1. GET A BETTER DEAL WITH YOUR CURRENT LENDER

When it comes to the big banks and home loans, it’s often the case that customer loyalty goes largely unrewarded. RBA data tells us that for loans written four years ago, borrowers were charged an average of 40 basis points higher interest than new loans.

So on a loan balance of $250,000, the reality is that it could cost you an additional $1,000 in interest payments each year.

“Many times, new customers are offered a better deal than existing borrowers, so if you have a home loan that is a few years old you could potentially get a better deal that saves you thousands of dollars over time,” Ms Higgins explains.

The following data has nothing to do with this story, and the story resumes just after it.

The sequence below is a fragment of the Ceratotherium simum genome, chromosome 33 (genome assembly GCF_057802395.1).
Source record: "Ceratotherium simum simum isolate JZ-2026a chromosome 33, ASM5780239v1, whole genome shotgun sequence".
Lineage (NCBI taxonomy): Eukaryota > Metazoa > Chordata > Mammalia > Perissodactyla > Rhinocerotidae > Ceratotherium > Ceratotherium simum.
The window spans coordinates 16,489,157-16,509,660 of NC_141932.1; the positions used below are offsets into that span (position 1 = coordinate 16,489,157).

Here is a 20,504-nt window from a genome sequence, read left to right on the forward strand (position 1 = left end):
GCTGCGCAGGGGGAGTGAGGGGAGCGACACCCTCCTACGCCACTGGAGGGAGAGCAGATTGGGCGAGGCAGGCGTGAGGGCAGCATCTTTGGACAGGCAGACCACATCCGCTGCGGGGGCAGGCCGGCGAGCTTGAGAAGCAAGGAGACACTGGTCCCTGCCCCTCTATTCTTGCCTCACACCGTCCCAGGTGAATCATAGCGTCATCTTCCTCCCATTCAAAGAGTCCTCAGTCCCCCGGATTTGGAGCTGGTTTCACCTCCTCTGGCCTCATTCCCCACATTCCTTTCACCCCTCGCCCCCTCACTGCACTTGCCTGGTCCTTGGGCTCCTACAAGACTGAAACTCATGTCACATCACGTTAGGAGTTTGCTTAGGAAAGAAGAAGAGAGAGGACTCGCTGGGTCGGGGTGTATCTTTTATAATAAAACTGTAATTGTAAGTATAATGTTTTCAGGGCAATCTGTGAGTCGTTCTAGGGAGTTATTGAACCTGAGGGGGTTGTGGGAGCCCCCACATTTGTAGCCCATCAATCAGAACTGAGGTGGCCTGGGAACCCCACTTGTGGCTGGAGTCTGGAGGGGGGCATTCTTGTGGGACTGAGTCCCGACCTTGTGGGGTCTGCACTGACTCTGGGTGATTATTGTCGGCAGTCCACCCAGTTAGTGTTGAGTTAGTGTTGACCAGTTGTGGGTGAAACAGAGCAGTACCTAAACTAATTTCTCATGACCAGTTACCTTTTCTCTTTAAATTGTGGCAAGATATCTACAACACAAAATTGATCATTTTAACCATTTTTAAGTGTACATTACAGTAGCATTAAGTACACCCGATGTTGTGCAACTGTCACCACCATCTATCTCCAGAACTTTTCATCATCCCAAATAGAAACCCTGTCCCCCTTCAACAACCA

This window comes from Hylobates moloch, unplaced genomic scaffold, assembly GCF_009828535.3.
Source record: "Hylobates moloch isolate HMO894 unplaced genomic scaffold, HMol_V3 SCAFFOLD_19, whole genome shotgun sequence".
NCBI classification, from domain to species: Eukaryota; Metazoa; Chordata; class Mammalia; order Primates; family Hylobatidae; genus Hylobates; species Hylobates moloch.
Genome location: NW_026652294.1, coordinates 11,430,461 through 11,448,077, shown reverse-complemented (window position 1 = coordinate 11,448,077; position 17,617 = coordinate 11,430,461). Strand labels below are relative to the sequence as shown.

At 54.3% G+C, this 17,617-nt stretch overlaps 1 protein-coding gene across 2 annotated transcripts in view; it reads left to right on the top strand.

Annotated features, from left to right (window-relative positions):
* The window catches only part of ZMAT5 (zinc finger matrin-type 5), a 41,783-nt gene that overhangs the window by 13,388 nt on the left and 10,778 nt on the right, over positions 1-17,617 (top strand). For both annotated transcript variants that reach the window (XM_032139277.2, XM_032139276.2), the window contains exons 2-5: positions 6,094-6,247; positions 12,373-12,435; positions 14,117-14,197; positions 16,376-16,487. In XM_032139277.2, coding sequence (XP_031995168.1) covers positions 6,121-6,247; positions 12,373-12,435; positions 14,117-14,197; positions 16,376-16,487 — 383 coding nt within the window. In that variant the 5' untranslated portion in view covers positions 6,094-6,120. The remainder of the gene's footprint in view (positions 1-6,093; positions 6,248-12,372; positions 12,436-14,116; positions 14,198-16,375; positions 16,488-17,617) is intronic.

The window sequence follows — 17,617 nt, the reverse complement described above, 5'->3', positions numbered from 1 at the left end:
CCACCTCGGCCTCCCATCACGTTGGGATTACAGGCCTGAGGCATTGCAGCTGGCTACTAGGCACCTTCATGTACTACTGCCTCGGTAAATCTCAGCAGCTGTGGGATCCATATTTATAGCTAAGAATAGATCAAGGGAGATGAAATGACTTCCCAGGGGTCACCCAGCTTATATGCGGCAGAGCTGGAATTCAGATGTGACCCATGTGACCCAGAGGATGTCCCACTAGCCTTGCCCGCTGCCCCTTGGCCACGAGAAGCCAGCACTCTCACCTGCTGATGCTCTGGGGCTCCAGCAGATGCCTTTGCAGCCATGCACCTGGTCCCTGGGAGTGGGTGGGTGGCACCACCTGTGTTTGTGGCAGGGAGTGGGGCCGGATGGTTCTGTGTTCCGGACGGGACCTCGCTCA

“Even if you’re happy with your current lender, it’s worth checking you’re not paying for features or add-ons you’re not using.”

  1. LOOK BEFORE YOU LEAP

Cashback offers and super low interest rates are just two ways lenders are enticing new customers to make the switch, which means you need to do your homework first to ensure you’re truly getting the best deal.

Glittery incentives are designed to entice customers to switch mortgages quickly, but Ms Higgins urges borrowers to look closely and weigh up the long-term costs.

“For example, it’s worth doing the maths to ensure a cashback offer still puts you ahead over the long-term when considered against other aspects of the loan, like interest rates and fees. If you decide to switch lenders, you may end up with a longer-term loan,” she said.